4. Quinoa Salad With Asparagus, Goat Cheese and Black Olives — Think of quinoa as a blank canvas through which you can showcase favorite ingredients and textures, like Bobby does in his five-star recipe by adding to it trimmed asparagus, fresh thyme and creamy goat cheese.
I don’t have to tell you how breakfast is the most important meal of the day; you’ve heard it before. And I’m not here with a quick and easy recipe to whip together on the fly because I hardly have time to pour myself a bowl of cer...
Whether Alex Guarnaschelli is cooking at restaurants Butter or The Darby, dishing out top-notch critiques as a judge on Chopped, racing around Kitchen Stadium as the newest Iron Chef or cooking up a storm with her daughter at home, fans of hers know that Alex does comfort food best.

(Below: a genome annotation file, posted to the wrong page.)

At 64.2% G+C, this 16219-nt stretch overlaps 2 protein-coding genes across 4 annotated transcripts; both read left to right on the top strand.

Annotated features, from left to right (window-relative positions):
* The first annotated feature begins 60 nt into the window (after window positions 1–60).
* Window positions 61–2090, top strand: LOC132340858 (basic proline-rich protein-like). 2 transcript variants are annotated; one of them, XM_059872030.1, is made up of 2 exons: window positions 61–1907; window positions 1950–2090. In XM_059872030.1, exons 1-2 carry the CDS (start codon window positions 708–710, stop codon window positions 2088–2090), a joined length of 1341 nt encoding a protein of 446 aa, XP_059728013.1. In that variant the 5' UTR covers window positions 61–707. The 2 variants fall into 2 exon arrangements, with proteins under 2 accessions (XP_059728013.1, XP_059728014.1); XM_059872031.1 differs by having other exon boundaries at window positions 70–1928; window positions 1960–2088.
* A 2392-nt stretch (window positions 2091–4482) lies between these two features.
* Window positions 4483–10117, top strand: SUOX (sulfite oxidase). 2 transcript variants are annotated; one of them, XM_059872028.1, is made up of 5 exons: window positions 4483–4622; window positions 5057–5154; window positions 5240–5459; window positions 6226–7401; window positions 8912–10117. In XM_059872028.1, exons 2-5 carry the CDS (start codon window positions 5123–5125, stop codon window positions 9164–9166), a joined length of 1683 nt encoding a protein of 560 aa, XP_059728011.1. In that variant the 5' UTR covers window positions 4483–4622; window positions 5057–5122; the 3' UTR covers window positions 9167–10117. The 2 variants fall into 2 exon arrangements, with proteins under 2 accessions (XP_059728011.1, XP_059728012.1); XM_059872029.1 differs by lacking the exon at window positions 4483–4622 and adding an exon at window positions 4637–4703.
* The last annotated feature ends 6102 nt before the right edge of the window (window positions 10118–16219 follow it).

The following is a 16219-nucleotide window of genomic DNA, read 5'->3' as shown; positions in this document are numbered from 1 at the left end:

Alex grew up in a home surrounded by a love of cooking, where souffles and cheeseburgers were equally revered. The daughter of a respected cookbook editor and a Chinese cooking enthusiast, Alex developed a passion for food at a young age, sealing her professional fate. In her premiere cookbook, Old-School Comfort Food, she shares her journey from waist-high taste tester to trained chef, along with the 100 recipes for how she learned to cook — and the way she still loves to eat.
Want to get Alex’s secrets to great home cooking? You can pre-order a copy of Old-School Comfort Food here, or enter in the comment field below for a chance to win one. To enter: Tell us which one of Alex’s recipes is your favorite and why in the comments (you must include the URL — find Alex’s list of recipes here). We’re giving away an autographed copy of the book to five lucky, randomly selected commenters.